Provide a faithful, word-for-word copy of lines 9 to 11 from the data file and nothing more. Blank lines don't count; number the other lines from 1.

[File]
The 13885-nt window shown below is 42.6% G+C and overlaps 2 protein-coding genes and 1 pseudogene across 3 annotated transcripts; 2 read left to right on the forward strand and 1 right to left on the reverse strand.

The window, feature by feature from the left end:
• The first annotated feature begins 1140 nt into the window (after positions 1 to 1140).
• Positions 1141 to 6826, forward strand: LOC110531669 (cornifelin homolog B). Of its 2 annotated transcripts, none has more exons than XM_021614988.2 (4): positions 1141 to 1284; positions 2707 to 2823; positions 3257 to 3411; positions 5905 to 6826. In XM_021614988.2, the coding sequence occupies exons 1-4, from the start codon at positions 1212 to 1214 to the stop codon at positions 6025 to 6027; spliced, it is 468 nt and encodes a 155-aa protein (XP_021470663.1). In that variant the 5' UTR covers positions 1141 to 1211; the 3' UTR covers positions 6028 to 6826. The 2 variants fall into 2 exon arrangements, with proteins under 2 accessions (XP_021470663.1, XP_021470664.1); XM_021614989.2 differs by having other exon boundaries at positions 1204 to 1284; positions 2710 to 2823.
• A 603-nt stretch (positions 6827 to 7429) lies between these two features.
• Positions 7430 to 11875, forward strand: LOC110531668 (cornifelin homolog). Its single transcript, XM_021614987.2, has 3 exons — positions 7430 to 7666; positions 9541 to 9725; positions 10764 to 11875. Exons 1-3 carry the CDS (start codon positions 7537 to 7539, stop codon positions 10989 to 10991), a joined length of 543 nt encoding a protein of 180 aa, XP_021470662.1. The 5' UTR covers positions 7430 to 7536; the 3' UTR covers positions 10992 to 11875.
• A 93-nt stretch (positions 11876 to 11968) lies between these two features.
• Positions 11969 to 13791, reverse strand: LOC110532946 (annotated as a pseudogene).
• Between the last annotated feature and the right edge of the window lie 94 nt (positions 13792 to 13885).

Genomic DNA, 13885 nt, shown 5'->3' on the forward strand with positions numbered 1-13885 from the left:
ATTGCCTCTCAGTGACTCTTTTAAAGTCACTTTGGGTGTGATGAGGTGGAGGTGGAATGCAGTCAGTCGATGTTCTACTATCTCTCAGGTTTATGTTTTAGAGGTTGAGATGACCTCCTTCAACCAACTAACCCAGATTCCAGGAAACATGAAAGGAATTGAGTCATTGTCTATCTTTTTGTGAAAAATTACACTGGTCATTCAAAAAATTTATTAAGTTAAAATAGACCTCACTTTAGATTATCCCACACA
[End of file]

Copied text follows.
• Between the last annotated feature and the right edge of the window lie 94 nt (positions 13792 to 13885).

Genomic DNA, 13885 nt, shown 5'->3' on the forward strand with positions numbered 1-13885 from the left:
ATTGCCTCTCAGTGACTCTTTTAAAGTCACTTTGGGTGTGATGAGGTGGAGGTGGAATGCAGTCAGTCGATGTTCTACTATCTCTCAGGTTTATGTTTTAGAGGTTGAGATGACCTCCTTCAACCAACTAACCCAGATTCCAGGAAACATGAAAGGAATTGAGTCATTGTCTATCTTTTTGTGAAAAATTACACTGGTCATTCAAAAAATTTATTAAGTTAAAATAGACCTCACTTTAGATTATCCCACACA